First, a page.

“I miss the innocence I’ve known/Playing Kiss covers/Beautiful and stoned…” –Wilco, “Heavy Metal Drummer”

As much criticism as I have for some of the components of the current indie music scene, I can’t deny that at heart I’m a fan, as many of the most exciting, intelligent, enjoyable, progressive and important bands of the last few decades have fit into that category.  Though I’m concerned by some of the things happening in pop culture as a result of its success, I’m actually looking forward to what will come next. With thoughtful change, I have faith that indie music can become more than a just cool kids club.  We owe it to ourselves to be conscious of how our culture is manipulating the world around us as well as how we can assure that it changes into something positive.

–Shelley Peckham

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8 Responses

  1. Good job, Shelley!

    I still hate indie, though.

  2. Thanks Geno!

    But you’re not fooling anyone….I think you are having a not-so-secret love affair with indie music.

  3. Great article, Shelly. I must admit I feel I rely on Pitchfork way too much, but I typically go there not for the album reviews, but just for the news headlines. In this day we are overwhelmed with new music. I keep Post-It notes by my computer with recommendations from friends, stuff I stumble across online, or maybe an opening band I really liked, but didn’t have money to buy anything from. These notes have become evasive and my computer desk is riddled with them. When I do finally get a chance to cross one of the albums off my “list” it seems a lot of times I can’t spend the time I’d like with it because there’s too much I am eager to listen to. Not that this is a problem, because I’d rather have that be the case and keep an album in queue then pass over a great album completely. I am constantly stumbling across stuff from years past that I was completely unaware of and feel like a fool for going so long without them being brought to my attention. Why has no one previously brought The Wedding Present to my attention, or how have I been 20+ years late on Television Personalities?

  4. It is wrong to expect current indie bands to operate in the same way as their predecessors.

    The “indie” scene now is utterly and completely different than it was even five years ago, and the Internet is totally and completely to blame. With the ability to manufacture popularity by clicking a mouse – both in how quality a group’s music sounds, as well as how many people actually hear a group’s music – the Web and technology in general has completely torn down the infrastructure that made it possible for truly skilled musicians to stand out from the pack.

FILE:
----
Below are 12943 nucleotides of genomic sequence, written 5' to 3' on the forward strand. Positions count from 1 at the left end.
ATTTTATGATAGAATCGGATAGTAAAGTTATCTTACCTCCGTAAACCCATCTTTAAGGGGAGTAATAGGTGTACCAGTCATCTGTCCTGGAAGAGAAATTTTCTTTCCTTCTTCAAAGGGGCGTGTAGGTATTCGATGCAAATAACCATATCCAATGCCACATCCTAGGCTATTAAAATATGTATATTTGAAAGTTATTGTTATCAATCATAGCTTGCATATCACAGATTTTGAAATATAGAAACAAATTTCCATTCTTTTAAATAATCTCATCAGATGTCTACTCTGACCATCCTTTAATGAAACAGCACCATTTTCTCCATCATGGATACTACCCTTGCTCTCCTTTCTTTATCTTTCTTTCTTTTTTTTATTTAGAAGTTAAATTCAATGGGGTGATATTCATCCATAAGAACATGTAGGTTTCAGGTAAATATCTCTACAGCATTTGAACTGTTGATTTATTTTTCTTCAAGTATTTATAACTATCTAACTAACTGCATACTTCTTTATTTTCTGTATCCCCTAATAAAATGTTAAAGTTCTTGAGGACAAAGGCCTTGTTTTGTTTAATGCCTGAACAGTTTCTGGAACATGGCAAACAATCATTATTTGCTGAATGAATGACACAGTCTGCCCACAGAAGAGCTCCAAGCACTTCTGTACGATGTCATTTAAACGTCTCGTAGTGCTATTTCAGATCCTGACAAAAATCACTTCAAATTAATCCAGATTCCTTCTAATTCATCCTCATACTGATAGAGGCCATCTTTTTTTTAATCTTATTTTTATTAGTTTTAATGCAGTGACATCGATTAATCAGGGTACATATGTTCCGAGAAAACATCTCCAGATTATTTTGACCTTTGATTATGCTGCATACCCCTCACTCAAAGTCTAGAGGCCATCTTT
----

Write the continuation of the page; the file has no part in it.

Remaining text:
The Arctic Monkeys never would have been discovered without the Net. We wouldn’t have heard Chinese Democracy 2 years before its release this past month without the Net. And 90% of the bands that exist today wouldn’t exist without the Net. This is all because by making fame – though not necessarily success – a guaranteed outcome, to a certain extent, the Internet has ensured a massively inflated crop of completely inferior musicians for all time.

    It’s all but impossible to make a living as an indie musician now because there are 10 bands living on your same block who are willing to do what you do for free, and no matter how good your act is, the club on the other side of town is going to pick the cheaper group to play – they’ll bring just as many friends (cause who cares about how bad your buddy’s band is? You still get to drink, right?), and they’ll take less from the venue at the end of the night. A few notable exceptions (like the late CBGB, True Endeavors, etc.) have made it their business to support growing music scenes by booking quality groups over cheaper ones, but by and large, bigger scenes opt for the big payout, and they continue to be the big scenes because bigger bands skip the smaller ones, again, to get a big payout.

    Thus, the only way for a group to get noticed now on a massive scale is by appealing to gatekeepers like Pitchfork, Rolling Stone, Spin, Blender, and Razorcake. Which in turn has inflated the egos of said publications to ridiculous proportions, watered down the opinions of their writers, and subjected an already tested industry to a new and decidedly ridiculous game of suck-up-or-shut-up.